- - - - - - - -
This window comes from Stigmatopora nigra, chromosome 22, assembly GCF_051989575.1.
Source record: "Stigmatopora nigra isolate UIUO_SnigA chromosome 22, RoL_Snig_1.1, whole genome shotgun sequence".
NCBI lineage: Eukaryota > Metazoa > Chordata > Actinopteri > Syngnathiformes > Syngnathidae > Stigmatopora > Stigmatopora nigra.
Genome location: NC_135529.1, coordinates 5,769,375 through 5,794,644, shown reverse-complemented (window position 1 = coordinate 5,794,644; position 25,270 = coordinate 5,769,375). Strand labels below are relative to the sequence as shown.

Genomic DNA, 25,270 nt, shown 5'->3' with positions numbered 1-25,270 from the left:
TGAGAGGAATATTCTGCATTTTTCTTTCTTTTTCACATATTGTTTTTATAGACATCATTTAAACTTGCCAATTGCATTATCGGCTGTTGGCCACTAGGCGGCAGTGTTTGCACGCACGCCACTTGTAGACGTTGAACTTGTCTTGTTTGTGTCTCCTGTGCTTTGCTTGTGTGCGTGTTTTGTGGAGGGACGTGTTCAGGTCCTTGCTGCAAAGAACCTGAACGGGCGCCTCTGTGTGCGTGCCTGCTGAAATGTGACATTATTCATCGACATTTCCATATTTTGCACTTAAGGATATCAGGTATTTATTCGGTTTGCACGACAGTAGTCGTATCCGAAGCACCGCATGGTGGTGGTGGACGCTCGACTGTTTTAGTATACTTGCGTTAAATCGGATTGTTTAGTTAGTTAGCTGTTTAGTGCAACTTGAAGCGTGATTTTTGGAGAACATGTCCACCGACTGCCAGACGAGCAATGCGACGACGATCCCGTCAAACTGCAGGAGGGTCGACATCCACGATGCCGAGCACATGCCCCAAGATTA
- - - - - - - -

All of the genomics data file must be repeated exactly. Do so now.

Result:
This window comes from Stigmatopora nigra, chromosome 22, assembly GCF_051989575.1.
Source record: "Stigmatopora nigra isolate UIUO_SnigA chromosome 22, RoL_Snig_1.1, whole genome shotgun sequence".
NCBI lineage: Eukaryota > Metazoa > Chordata > Actinopteri > Syngnathiformes > Syngnathidae > Stigmatopora > Stigmatopora nigra.
Genome location: NC_135529.1, coordinates 5,769,375 through 5,794,644, shown reverse-complemented (window position 1 = coordinate 5,794,644; position 25,270 = coordinate 5,769,375). Strand labels below are relative to the sequence as shown.

Genomic DNA, 25,270 nt, shown 5'->3' with positions numbered 1-25,270 from the left:
TGAGAGGAATATTCTGCATTTTTCTTTCTTTTTCACATATTGTTTTTATAGACATCATTTAAACTTGCCAATTGCATTATCGGCTGTTGGCCACTAGGCGGCAGTGTTTGCACGCACGCCACTTGTAGACGTTGAACTTGTCTTGTTTGTGTCTCCTGTGCTTTGCTTGTGTGCGTGTTTTGTGGAGGGACGTGTTCAGGTCCTTGCTGCAAAGAACCTGAACGGGCGCCTCTGTGTGCGTGCCTGCTGAAATGTGACATTATTCATCGACATTTCCATATTTTGCACTTAAGGATATCAGGTATTTATTCGGTTTGCACGACAGTAGTCGTATCCGAAGCACCGCATGGTGGTGGTGGACGCTCGACTGTTTTAGTATACTTGCGTTAAATCGGATTGTTTAGTTAGTTAGCTGTTTAGTGCAACTTGAAGCGTGATTTTTGGAGAACATGTCCACCGACTGCCAGACGAGCAATGCGACGACGATCCCGTCAAACTGCAGGAGGGTCGACATCCACGATGCCGAGCACATGCCCCAAGATTA